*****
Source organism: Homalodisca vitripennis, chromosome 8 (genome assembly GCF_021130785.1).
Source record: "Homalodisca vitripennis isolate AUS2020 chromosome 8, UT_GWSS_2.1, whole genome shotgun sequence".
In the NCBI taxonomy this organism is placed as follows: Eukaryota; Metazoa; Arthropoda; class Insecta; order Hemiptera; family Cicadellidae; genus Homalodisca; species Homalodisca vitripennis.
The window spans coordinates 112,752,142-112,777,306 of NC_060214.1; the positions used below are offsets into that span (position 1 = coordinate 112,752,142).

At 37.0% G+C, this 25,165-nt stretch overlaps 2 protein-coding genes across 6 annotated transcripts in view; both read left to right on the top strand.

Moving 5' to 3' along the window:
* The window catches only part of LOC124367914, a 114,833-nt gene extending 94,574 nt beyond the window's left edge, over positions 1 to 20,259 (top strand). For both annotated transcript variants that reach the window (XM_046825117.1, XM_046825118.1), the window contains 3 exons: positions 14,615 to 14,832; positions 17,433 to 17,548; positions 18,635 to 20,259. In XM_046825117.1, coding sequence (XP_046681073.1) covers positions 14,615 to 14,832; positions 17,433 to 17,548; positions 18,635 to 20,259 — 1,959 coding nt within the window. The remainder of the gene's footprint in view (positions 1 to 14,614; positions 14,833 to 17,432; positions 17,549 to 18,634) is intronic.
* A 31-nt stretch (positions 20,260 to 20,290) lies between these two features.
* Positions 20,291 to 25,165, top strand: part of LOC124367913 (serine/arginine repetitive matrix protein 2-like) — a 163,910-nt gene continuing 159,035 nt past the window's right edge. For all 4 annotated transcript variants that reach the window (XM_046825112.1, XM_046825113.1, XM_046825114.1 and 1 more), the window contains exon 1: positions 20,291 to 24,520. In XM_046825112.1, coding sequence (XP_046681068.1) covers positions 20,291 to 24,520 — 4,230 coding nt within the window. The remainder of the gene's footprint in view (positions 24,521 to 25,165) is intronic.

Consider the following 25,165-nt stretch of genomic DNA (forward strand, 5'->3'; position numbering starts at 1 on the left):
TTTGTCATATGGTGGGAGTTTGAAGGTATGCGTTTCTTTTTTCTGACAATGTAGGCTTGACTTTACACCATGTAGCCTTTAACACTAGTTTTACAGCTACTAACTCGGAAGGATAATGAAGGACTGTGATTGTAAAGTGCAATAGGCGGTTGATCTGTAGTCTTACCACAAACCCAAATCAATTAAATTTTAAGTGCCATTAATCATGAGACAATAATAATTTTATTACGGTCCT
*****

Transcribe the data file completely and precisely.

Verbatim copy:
Source organism: Homalodisca vitripennis, chromosome 8 (genome assembly GCF_021130785.1).
Source record: "Homalodisca vitripennis isolate AUS2020 chromosome 8, UT_GWSS_2.1, whole genome shotgun sequence".
In the NCBI taxonomy this organism is placed as follows: Eukaryota; Metazoa; Arthropoda; class Insecta; order Hemiptera; family Cicadellidae; genus Homalodisca; species Homalodisca vitripennis.
The window spans coordinates 112,752,142-112,777,306 of NC_060214.1; the positions used below are offsets into that span (position 1 = coordinate 112,752,142).

At 37.0% G+C, this 25,165-nt stretch overlaps 2 protein-coding genes across 6 annotated transcripts in view; both read left to right on the top strand.

Moving 5' to 3' along the window:
* The window catches only part of LOC124367914, a 114,833-nt gene extending 94,574 nt beyond the window's left edge, over positions 1 to 20,259 (top strand). For both annotated transcript variants that reach the window (XM_046825117.1, XM_046825118.1), the window contains 3 exons: positions 14,615 to 14,832; positions 17,433 to 17,548; positions 18,635 to 20,259. In XM_046825117.1, coding sequence (XP_046681073.1) covers positions 14,615 to 14,832; positions 17,433 to 17,548; positions 18,635 to 20,259 — 1,959 coding nt within the window. The remainder of the gene's footprint in view (positions 1 to 14,614; positions 14,833 to 17,432; positions 17,549 to 18,634) is intronic.
* A 31-nt stretch (positions 20,260 to 20,290) lies between these two features.
* Positions 20,291 to 25,165, top strand: part of LOC124367913 (serine/arginine repetitive matrix protein 2-like) — a 163,910-nt gene continuing 159,035 nt past the window's right edge. For all 4 annotated transcript variants that reach the window (XM_046825112.1, XM_046825113.1, XM_046825114.1 and 1 more), the window contains exon 1: positions 20,291 to 24,520. In XM_046825112.1, coding sequence (XP_046681068.1) covers positions 20,291 to 24,520 — 4,230 coding nt within the window. The remainder of the gene's footprint in view (positions 24,521 to 25,165) is intronic.

Consider the following 25,165-nt stretch of genomic DNA (forward strand, 5'->3'; position numbering starts at 1 on the left):
TTTGTCATATGGTGGGAGTTTGAAGGTATGCGTTTCTTTTTTCTGACAATGTAGGCTTGACTTTACACCATGTAGCCTTTAACACTAGTTTTACAGCTACTAACTCGGAAGGATAATGAAGGACTGTGATTGTAAAGTGCAATAGGCGGTTGATCTGTAGTCTTACCACAAACCCAAATCAATTAAATTTTAAGTGCCATTAATCATGAGACAATAATAATTTTATTACGGTCCT